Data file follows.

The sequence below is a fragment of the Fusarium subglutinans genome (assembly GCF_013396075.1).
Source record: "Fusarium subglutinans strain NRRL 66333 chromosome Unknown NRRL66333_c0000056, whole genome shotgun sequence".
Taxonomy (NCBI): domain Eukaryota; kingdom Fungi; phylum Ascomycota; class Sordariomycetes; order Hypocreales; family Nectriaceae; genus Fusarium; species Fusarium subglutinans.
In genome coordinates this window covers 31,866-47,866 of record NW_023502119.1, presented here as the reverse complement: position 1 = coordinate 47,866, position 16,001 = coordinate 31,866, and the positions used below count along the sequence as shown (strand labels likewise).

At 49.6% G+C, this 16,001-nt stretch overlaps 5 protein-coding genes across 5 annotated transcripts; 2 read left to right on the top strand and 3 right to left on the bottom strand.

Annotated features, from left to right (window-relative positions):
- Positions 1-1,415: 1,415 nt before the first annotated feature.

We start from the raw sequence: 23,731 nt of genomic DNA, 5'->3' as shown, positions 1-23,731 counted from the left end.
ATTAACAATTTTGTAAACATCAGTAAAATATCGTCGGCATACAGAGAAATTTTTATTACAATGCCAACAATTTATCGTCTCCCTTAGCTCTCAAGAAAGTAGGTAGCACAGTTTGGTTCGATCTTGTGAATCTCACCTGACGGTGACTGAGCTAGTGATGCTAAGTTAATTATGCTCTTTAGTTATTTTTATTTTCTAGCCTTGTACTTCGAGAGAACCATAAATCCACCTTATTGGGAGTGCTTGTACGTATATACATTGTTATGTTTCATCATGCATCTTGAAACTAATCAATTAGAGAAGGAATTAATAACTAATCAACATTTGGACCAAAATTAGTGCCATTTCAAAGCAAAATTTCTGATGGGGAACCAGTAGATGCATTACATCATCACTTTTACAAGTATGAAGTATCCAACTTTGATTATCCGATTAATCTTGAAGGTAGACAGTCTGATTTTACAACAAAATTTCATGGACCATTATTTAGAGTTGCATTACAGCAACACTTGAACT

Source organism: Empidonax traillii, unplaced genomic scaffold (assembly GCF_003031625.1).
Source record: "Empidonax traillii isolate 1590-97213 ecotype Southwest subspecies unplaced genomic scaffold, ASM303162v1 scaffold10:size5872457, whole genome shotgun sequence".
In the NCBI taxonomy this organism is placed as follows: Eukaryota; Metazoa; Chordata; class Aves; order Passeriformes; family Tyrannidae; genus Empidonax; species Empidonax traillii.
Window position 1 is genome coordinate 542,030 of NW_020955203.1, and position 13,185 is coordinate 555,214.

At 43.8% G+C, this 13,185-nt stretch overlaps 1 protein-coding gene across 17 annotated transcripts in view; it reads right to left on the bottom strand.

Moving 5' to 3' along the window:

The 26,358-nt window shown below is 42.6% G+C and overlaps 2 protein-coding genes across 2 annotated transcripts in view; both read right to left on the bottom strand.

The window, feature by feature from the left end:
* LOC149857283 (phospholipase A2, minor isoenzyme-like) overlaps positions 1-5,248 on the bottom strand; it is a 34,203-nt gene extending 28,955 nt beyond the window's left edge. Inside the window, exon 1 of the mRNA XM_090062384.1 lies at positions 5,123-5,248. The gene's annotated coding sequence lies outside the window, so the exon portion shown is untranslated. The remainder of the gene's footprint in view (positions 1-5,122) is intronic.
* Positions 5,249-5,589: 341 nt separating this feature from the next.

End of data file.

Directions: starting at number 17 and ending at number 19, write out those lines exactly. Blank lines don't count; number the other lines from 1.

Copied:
The window, feature by feature from the left end:
* LOC149857283 (phospholipase A2, minor isoenzyme-like) overlaps positions 1-5,248 on the bottom strand; it is a 34,203-nt gene extending 28,955 nt beyond the window's left edge. Inside the window, exon 1 of the mRNA XM_090062384.1 lies at positions 5,123-5,248. The gene's annotated coding sequence lies outside the window, so the exon portion shown is untranslated. The remainder of the gene's footprint in view (positions 1-5,122) is intronic.
* Positions 5,249-5,589: 341 nt separating this feature from the next.